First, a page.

This paper uses 1992 nonunion employment arbitration awards to examine how parties currently use arbitration outside collective bargaining. It presents descriptive data on the costs of arbitration. It compares employer and employee claims, and finds that employees win higher damage awards. Employees recover a higher proportion of the damages they claim or have a better outcome than employers, notwith‐standing the theory that an arbitrator will rule in favor of employers because they have more resources to pay the arbitrator. While both employers and employees have lower outcomes when the arbitrator is paid a fee, this appears to be because the fee‐paying cases are higher stakes claims, and higher stakes claims result in proportionally lower damage awards. The findings tend to contradict the theory that employment arbitrators will be biased in favor of employers in a nonunion setting.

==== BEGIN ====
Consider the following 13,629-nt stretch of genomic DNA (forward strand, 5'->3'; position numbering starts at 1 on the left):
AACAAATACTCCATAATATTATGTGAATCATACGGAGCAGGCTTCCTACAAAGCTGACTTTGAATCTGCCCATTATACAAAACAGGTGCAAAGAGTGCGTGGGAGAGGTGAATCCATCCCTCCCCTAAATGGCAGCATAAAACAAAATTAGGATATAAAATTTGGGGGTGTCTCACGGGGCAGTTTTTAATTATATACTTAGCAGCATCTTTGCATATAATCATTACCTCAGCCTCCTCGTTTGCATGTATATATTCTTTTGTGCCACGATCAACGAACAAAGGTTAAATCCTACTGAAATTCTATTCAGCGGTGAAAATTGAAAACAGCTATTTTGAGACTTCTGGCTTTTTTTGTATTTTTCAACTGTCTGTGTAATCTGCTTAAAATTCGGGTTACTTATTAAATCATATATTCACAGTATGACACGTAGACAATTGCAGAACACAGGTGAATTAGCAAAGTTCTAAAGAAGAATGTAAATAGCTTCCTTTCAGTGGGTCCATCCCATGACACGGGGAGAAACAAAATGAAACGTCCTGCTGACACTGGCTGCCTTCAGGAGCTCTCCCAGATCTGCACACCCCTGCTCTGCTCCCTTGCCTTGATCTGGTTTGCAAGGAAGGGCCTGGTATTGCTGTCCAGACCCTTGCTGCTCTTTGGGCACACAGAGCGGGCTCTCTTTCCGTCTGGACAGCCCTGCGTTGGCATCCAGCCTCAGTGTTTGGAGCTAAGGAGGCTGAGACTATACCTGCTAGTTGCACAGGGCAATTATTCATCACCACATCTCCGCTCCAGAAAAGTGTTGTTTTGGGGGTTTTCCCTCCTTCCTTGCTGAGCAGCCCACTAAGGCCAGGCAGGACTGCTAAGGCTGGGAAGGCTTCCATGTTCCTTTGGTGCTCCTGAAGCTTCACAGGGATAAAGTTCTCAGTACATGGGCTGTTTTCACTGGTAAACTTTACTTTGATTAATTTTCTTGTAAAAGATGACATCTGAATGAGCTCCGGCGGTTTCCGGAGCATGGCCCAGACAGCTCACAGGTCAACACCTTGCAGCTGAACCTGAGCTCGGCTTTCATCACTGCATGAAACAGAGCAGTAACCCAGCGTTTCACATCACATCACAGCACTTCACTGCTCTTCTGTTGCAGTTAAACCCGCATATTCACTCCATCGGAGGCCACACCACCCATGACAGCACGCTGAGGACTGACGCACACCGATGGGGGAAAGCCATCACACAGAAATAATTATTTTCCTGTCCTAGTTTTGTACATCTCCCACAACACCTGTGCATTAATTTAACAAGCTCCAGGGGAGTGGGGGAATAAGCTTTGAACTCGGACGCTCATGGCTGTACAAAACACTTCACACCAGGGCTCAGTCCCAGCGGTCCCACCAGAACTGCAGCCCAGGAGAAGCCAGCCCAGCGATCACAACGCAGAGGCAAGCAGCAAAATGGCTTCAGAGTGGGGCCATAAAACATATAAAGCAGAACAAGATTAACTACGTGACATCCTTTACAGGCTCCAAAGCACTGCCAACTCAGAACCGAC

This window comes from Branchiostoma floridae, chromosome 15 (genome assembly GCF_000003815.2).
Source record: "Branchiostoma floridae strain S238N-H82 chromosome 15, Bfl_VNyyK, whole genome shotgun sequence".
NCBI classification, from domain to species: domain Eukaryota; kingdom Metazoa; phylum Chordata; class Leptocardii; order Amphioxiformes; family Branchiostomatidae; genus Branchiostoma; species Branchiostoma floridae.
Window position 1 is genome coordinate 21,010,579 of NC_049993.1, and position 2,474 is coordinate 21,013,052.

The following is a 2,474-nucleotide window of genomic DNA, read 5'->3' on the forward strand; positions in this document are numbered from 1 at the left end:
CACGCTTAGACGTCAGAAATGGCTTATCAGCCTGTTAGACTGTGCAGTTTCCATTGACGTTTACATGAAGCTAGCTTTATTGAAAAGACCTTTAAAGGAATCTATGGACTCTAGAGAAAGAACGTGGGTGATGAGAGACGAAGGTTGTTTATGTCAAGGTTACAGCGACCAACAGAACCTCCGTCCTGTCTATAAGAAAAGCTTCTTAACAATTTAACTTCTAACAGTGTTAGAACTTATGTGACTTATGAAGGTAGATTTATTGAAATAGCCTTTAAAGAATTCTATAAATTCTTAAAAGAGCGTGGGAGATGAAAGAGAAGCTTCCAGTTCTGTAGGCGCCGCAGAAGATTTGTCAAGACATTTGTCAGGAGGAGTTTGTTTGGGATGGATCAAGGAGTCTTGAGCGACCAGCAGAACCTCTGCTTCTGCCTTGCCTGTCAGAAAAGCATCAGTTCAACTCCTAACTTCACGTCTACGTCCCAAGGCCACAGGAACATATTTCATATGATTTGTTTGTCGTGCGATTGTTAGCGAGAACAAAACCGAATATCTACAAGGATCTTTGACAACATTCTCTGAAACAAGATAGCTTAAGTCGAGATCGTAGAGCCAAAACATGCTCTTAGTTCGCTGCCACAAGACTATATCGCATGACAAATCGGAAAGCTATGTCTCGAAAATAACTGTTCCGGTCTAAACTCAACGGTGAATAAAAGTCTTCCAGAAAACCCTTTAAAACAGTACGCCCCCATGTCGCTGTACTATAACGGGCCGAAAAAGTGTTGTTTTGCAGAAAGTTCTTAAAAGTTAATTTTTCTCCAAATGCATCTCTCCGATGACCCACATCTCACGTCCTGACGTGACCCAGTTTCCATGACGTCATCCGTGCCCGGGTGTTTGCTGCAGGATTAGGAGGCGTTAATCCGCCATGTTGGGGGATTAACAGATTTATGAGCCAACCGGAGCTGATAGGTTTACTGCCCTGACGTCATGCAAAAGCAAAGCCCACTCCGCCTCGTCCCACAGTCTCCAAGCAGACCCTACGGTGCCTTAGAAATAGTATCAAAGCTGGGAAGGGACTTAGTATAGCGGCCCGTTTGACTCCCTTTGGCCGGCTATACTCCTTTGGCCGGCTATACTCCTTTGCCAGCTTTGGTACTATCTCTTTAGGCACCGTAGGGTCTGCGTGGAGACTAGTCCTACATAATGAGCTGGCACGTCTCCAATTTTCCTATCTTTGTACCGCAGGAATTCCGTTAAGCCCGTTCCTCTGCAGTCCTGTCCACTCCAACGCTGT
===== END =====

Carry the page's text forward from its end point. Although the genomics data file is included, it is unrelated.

Bingham, L. (1995), "IS THERE A BIAS IN ARBITRATION OF NONUNION EMPLOYMENT DISPUTES? AN ANALYSIS OF ACTUAL CASES AND OUTCOMES", International Journal of Conflict Management, Vol. 6 No. 4, pp. 369-386. https://doi.org/10.1108/eb022770Download as .RIS
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